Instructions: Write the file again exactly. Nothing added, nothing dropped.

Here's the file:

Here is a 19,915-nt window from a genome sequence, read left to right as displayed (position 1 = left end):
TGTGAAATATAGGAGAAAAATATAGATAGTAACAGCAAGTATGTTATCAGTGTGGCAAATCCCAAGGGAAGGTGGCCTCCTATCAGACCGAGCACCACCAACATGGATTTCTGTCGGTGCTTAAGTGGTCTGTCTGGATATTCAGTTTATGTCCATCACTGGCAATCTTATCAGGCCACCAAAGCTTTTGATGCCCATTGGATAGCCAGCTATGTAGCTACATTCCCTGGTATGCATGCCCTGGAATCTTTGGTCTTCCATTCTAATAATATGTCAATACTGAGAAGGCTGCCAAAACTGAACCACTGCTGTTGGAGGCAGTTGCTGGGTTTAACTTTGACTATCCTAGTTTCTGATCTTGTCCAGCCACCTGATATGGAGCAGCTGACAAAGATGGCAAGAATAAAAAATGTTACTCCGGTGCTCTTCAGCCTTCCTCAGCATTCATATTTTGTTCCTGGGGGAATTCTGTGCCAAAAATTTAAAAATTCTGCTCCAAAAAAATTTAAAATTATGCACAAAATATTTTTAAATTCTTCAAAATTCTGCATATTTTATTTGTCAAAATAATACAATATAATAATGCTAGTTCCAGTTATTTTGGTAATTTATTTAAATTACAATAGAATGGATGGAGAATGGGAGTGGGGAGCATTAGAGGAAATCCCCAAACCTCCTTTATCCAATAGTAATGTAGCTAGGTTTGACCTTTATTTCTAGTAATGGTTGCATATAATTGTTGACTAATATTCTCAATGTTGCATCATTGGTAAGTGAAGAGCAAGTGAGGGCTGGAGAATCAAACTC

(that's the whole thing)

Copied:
Here is a 19,915-nt window from a genome sequence, read left to right as displayed (position 1 = left end):
TGTGAAATATAGGAGAAAAATATAGATAGTAACAGCAAGTATGTTATCAGTGTGGCAAATCCCAAGGGAAGGTGGCCTCCTATCAGACCGAGCACCACCAACATGGATTTCTGTCGGTGCTTAAGTGGTCTGTCTGGATATTCAGTTTATGTCCATCACTGGCAATCTTATCAGGCCACCAAAGCTTTTGATGCCCATTGGATAGCCAGCTATGTAGCTACATTCCCTGGTATGCATGCCCTGGAATCTTTGGTCTTCCATTCTAATAATATGTCAATACTGAGAAGGCTGCCAAAACTGAACCACTGCTGTTGGAGGCAGTTGCTGGGTTTAACTTTGACTATCCTAGTTTCTGATCTTGTCCAGCCACCTGATATGGAGCAGCTGACAAAGATGGCAAGAATAAAAAATGTTACTCCGGTGCTCTTCAGCCTTCCTCAGCATTCATATTTTGTTCCTGGGGGAATTCTGTGCCAAAAATTTAAAAATTCTGCTCCAAAAAAATTTAAAATTATGCACAAAATATTTTTAAATTCTTCAAAATTCTGCATATTTTATTTGTCAAAATAATACAATATAATAATGCTAGTTCCAGTTATTTTGGTAATTTATTTAAATTACAATAGAATGGATGGAGAATGGGAGTGGGGAGCATTAGAGGAAATCCCCAAACCTCCTTTATCCAATAGTAATGTAGCTAGGTTTGACCTTTATTTCTAGTAATGGTTGCATATAATTGTTGACTAATATTCTCAATGTTGCATCATTGGTAAGTGAAGAGCAAGTGAGGGCTGGAGAATCAAACTC